Wading through wireless with Andy Bailey


Wading through wireless

NationLink's Andy Bailey talks about running a tech company with 1950s values and why the iPhone is losing its appeal [From our print edition featured in Monday's City Paper

Andy Bailey is president of Franklin-based NationLink, which handles cellular phone and BlackBerry sales, training and management; wireless bill analysis and optimization; GPS fleet management; and an employee discount program for wireless service, phones and accessories.

Recently, Post Correspondent William Williams met with Bailey to break down issues involving the wireless telecommunications retail sector.

Between Verizon, AT&T, T-Mobile, Sprint and others, the wireless industry is extremely competitive and somewhat confusing. What are the actual carrier differences and the perceived differences?

“Confusing” is a good choice of words. The carriers today are very similar in offerings but they all have strengths and weaknesses. For my clients, I look for the right fit for a particular need when determining a carrier. Sometimes that need is coverage, while other times it is cost. In a lot of cases, the differences are not as huge as the carriers would like you to think. For example, the coverage card is being played heavily in the media right now. Our clients rely on us to wade through the nuances, and make recommendations based on [their] specific need.

NationLink continues to sell Sprint products when the buzz is all about the iPad and the BlackBerry. What’s your take on the brands?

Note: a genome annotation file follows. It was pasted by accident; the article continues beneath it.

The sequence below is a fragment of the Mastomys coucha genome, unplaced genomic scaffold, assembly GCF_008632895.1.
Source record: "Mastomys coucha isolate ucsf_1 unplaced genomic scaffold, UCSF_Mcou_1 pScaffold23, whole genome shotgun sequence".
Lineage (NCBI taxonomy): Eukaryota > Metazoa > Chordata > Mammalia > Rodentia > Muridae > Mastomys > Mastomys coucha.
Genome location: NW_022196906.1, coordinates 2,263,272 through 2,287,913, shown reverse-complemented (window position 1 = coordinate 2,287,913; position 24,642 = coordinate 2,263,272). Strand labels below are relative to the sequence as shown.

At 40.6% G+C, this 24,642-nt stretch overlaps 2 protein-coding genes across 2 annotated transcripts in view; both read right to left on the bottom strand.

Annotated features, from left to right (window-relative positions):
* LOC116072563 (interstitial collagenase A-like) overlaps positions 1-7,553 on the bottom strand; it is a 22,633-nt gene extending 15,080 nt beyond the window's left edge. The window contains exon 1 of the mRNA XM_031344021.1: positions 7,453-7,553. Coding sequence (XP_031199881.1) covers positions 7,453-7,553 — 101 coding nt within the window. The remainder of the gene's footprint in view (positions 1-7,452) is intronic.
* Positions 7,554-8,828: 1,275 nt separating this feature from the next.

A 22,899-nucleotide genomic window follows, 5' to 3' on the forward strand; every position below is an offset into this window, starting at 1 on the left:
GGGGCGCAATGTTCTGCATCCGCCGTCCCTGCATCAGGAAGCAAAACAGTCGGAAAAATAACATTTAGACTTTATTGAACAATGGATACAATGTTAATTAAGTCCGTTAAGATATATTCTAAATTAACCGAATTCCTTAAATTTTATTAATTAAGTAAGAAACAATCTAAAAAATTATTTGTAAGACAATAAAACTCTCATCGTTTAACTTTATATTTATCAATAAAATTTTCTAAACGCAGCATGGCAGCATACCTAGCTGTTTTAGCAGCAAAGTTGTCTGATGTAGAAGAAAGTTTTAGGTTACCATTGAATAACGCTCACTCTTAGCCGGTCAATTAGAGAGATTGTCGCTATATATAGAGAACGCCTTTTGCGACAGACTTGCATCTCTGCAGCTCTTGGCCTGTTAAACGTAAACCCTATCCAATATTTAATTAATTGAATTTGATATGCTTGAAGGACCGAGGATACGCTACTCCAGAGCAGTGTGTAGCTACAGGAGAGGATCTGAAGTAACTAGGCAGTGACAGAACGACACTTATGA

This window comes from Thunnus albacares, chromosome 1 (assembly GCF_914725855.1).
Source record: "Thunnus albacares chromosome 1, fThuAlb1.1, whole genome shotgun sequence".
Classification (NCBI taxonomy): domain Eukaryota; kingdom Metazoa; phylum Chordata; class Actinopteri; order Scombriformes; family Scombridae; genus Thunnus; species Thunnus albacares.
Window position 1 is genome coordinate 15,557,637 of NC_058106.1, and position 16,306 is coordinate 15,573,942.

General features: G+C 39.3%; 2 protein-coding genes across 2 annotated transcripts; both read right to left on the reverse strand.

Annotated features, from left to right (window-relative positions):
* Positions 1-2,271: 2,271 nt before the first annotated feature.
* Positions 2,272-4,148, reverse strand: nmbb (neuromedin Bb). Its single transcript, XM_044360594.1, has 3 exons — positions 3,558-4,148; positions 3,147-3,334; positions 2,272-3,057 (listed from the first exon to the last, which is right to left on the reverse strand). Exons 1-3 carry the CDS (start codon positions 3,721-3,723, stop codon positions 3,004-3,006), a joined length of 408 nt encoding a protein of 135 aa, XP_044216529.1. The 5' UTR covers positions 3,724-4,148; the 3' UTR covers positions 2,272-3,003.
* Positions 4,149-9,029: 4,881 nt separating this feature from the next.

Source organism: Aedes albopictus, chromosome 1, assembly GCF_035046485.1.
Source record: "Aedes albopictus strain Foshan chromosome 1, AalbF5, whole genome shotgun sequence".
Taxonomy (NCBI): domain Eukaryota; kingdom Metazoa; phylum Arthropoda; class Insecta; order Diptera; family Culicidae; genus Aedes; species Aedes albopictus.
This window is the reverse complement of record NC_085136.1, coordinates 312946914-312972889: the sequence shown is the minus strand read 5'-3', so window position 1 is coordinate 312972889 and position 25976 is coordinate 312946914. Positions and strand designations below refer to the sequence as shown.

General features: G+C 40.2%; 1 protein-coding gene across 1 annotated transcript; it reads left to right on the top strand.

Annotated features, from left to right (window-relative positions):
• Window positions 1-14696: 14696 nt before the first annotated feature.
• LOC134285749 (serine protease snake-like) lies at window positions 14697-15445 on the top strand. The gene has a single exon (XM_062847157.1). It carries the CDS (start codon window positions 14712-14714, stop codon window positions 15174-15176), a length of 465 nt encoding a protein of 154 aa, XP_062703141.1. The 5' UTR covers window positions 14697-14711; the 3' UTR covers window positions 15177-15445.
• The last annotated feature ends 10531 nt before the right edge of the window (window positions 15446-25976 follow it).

My clients trust me to find the best value for their money and the best solutions to fit their needs. Carriers, for the most part, have similar product and service offerings. Our charge is to sort through massive amounts of information until we find the best “overall” solution. In most cases, it isn’t the flash that gets the job done; it’s the muscle. Sprint has a highly reliable network with muscle, and they provide the largest scope of solutions for business use.

Have you thought about expanding your service offering to include other carriers? 

Sure. It’s a question we have to pay attention to, and we do have solutions that are carrier agnostic. We primarily refer to Sprint because, realistically, they do come out on top, in my opinion, for 95 percent of all users. No other carrier can do that. Managing wireless for a business encompasses much more than devices and services.

Our clients submit hundreds of change orders weekly, and Sprint offers NationLink access to systems to make those changes easy for us, which equates to better customer service for our clients. The other carriers haven’t been able to show us that they can play that same role.

Despite the economy, your business seemingly is doing well. How have you maintained growth and momentum?

In the fourth quarter 2009, we had an 18 percent increase in revenue and profit as compared to the previous year, and from there, a 25 percent increase in the same for Q1 2010. Q2 is off to a great start with April revenue being two times higher than [that of] any other month since 2007. So, yes we are continuing to grow.